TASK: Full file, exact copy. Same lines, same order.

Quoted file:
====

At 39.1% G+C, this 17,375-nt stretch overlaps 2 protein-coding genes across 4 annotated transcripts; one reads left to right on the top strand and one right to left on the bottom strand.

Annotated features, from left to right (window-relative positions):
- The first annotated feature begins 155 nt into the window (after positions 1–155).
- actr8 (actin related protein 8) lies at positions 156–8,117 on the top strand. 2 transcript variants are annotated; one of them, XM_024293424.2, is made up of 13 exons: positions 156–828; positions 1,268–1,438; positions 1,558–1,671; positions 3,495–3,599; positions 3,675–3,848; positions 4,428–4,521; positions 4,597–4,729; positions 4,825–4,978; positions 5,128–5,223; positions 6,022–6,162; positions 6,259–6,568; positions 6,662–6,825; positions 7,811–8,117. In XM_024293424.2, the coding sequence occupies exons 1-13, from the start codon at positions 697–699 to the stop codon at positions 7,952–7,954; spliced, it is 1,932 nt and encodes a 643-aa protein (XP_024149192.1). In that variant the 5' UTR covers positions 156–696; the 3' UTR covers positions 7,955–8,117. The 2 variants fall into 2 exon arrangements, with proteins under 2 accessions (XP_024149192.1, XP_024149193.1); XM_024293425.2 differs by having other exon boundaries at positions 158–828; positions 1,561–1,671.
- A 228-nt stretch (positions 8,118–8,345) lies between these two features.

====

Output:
At 39.1% G+C, this 17,375-nt stretch overlaps 2 protein-coding genes across 4 annotated transcripts; one reads left to right on the top strand and one right to left on the bottom strand.

Annotated features, from left to right (window-relative positions):
- The first annotated feature begins 155 nt into the window (after positions 1–155).
- actr8 (actin related protein 8) lies at positions 156–8,117 on the top strand. 2 transcript variants are annotated; one of them, XM_024293424.2, is made up of 13 exons: positions 156–828; positions 1,268–1,438; positions 1,558–1,671; positions 3,495–3,599; positions 3,675–3,848; positions 4,428–4,521; positions 4,597–4,729; positions 4,825–4,978; positions 5,128–5,223; positions 6,022–6,162; positions 6,259–6,568; positions 6,662–6,825; positions 7,811–8,117. In XM_024293424.2, the coding sequence occupies exons 1-13, from the start codon at positions 697–699 to the stop codon at positions 7,952–7,954; spliced, it is 1,932 nt and encodes a 643-aa protein (XP_024149192.1). In that variant the 5' UTR covers positions 156–696; the 3' UTR covers positions 7,955–8,117. The 2 variants fall into 2 exon arrangements, with proteins under 2 accessions (XP_024149192.1, XP_024149193.1); XM_024293425.2 differs by having other exon boundaries at positions 158–828; positions 1,561–1,671.
- A 228-nt stretch (positions 8,118–8,345) lies between these two features.